• A huge undertaking … yes, yes, yes.

            I’ve often thought, too, that many parents who say they can’t homeschool because of x,y, and z would be better off addressing x, y, and z than making them the reasons they don’t homeschool … probably another post. :-)

        • Salina says:

          Hi Jennifer,

          We home schoolers do get a lot of critisisms as I am sure you probably do for your choice of public school for your children.  My point is I personally am called by God to educate my children at home the very best I can and it really doesn`t matter who opposes that choice.  It is my God given right and responsiblity before God. You must be totally sure of your decision and knowing that God is pleased by it and then you will not be moved by others.
          I love this article because it is real.  We do invest so much more and until you are in the trenches with us you are only on the outside looking in.  We are with our children from morning until night.  I wish it was as simple as you say, just pray and send them away, see them when they get home.  Boy, would I like to have a day like that sometimes.  I am sure you love them but you have no idea.  That`s why this article was written for those of us that are there.  I wish it wasn`t us and them within the church but 200 years ago there was no question….Thanks for hearing me a fellow  follower of Christ

    • Andrearoseman says:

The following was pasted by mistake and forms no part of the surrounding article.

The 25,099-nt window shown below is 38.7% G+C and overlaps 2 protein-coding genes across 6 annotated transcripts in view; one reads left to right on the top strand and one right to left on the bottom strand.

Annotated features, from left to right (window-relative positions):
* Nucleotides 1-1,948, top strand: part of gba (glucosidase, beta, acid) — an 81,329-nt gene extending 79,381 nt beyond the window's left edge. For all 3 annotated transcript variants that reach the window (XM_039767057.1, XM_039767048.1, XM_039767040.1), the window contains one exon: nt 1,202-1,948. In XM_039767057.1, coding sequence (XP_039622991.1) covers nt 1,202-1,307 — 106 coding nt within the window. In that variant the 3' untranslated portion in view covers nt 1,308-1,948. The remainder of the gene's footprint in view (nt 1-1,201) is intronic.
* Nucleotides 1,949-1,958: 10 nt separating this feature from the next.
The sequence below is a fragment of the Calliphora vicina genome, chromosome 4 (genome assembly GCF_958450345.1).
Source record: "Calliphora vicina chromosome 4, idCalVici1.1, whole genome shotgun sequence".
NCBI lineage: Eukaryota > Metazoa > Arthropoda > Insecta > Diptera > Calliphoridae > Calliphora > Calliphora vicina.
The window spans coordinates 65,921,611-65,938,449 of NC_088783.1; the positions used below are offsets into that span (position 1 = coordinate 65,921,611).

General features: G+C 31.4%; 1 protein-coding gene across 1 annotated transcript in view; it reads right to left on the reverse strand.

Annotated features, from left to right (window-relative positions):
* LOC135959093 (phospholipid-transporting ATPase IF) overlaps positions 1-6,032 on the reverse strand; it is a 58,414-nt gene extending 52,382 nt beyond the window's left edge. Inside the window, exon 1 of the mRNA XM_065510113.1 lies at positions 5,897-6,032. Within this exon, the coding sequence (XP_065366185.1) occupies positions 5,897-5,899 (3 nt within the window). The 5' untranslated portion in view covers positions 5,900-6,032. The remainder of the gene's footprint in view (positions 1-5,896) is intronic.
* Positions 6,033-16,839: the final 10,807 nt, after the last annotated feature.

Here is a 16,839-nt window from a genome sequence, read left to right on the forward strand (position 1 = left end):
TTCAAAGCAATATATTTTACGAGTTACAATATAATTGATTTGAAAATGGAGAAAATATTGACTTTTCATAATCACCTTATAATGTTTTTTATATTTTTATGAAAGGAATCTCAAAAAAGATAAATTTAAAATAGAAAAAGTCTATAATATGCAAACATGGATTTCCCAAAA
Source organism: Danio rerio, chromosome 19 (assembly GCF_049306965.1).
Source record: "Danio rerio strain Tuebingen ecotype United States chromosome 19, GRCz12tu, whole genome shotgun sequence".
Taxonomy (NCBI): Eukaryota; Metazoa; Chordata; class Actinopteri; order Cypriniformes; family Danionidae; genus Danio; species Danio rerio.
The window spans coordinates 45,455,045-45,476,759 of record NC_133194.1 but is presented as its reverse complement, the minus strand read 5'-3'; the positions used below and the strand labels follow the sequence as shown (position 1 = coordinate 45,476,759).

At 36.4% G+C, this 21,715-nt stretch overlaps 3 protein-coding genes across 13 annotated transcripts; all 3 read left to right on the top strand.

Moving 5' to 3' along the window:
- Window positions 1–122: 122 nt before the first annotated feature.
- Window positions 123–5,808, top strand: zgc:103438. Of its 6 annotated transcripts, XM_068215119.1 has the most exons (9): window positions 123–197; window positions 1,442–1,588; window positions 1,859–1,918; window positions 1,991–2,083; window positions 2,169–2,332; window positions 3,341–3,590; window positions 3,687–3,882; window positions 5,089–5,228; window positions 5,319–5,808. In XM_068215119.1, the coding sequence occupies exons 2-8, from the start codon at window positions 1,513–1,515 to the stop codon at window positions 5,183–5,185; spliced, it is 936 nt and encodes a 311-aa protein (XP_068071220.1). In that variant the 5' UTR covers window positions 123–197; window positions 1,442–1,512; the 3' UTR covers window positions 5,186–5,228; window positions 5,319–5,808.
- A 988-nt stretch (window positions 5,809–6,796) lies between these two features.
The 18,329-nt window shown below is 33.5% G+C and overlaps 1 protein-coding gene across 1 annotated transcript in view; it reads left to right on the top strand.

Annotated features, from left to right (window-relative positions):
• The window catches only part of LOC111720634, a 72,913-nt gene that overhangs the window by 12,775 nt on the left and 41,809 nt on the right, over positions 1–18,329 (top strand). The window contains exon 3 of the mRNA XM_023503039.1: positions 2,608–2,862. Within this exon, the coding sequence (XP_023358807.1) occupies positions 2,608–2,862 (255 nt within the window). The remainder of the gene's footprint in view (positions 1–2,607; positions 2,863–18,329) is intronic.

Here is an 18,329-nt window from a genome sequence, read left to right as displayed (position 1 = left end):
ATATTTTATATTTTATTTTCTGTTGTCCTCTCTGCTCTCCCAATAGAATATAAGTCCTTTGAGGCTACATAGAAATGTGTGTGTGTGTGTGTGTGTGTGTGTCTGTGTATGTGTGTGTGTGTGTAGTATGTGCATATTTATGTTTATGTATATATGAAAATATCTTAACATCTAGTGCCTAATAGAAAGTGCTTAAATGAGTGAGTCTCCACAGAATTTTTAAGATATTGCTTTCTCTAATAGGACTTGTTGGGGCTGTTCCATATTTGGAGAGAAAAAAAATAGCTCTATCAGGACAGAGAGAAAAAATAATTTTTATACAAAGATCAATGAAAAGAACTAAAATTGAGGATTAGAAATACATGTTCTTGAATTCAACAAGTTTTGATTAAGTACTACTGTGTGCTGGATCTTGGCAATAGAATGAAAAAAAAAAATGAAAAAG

I don’t feel like Misty wasn’t respecting or appreciating anyone who doesn’t homeschool.  She was simply stating what she knew to be true about homeschool parents for the most part.  I think the problem from both sides is when we hear someone make a statement and automatically think it is being directed at us or that by saying the person shouldn’t say it because it might offend someone.  This article has nothing to do with public school parents who are or are not teaching their children these things.  It has everything to do with Misty’s own experiences in her homeschool.  I’ve read through so many of these responses and some make me sick.  The feelings of public school parents to so quickly point out all of the reasons why homeschool kids are going to fail because of something that they may or may not miss out on in high school is ridiculous.  The feelings of homeschool parents to condemn any and all public school parents simply because they are not homeschooling is also a problem.  As you said, Jennifer there are many public school parents that do teach their children these things.  I know that for myself I couldn’t spend the time that I have now to teach these things to my children if they were in school, away from me all day long.  It just wouldn’t happen.  Respect comes from both sides. Please don’t think I am saying you shouldn’t have responded either.  My point is many public school parents whom want respect are not willing to give that same respect to homeschoolers.  Again, not saying that you are one of those people :o)  It all boils down to this, every family has to pray and seek the Lord’s will for their own family about where their children need to be schoolwise.  After that it is no one else’s concern about how, why, or when.  Both sides are going to from time to time say things that will offend the other side.  Is this purposeful?  Maybe, but probably not. Both sides just have a different perspective and know the issues concerning their own side because they are the ones that are deep in the trenches of that particular side.  I hope this all makes sense :o)